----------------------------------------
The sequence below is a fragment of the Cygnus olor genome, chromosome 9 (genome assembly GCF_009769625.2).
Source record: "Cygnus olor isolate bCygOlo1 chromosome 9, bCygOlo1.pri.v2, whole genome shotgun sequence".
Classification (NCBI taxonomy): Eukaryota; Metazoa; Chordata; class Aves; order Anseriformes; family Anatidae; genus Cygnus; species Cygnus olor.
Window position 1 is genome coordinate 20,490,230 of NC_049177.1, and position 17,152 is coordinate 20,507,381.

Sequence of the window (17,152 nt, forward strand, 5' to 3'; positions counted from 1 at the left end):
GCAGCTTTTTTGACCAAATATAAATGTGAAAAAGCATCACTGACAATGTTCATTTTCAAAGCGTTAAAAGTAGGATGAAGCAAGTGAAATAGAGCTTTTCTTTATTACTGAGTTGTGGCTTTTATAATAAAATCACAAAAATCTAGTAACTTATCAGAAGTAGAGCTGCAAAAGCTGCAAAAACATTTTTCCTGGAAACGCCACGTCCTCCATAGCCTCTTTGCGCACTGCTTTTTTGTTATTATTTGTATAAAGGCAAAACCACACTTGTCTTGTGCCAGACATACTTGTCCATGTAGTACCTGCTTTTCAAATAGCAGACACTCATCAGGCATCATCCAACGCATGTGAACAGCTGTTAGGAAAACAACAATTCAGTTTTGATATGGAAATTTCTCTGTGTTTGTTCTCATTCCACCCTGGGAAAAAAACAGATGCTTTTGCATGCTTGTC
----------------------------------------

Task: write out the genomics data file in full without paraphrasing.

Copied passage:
The sequence below is a fragment of the Cygnus olor genome, chromosome 9 (genome assembly GCF_009769625.2).
Source record: "Cygnus olor isolate bCygOlo1 chromosome 9, bCygOlo1.pri.v2, whole genome shotgun sequence".
Classification (NCBI taxonomy): Eukaryota; Metazoa; Chordata; class Aves; order Anseriformes; family Anatidae; genus Cygnus; species Cygnus olor.
Window position 1 is genome coordinate 20,490,230 of NC_049177.1, and position 17,152 is coordinate 20,507,381.

Sequence of the window (17,152 nt, forward strand, 5' to 3'; positions counted from 1 at the left end):
GCAGCTTTTTTGACCAAATATAAATGTGAAAAAGCATCACTGACAATGTTCATTTTCAAAGCGTTAAAAGTAGGATGAAGCAAGTGAAATAGAGCTTTTCTTTATTACTGAGTTGTGGCTTTTATAATAAAATCACAAAAATCTAGTAACTTATCAGAAGTAGAGCTGCAAAAGCTGCAAAAACATTTTTCCTGGAAACGCCACGTCCTCCATAGCCTCTTTGCGCACTGCTTTTTTGTTATTATTTGTATAAAGGCAAAACCACACTTGTCTTGTGCCAGACATACTTGTCCATGTAGTACCTGCTTTTCAAATAGCAGACACTCATCAGGCATCATCCAACGCATGTGAACAGCTGTTAGGAAAACAACAATTCAGTTTTGATATGGAAATTTCTCTGTGTTTGTTCTCATTCCACCCTGGGAAAAAAACAGATGCTTTTGCATGCTTGTC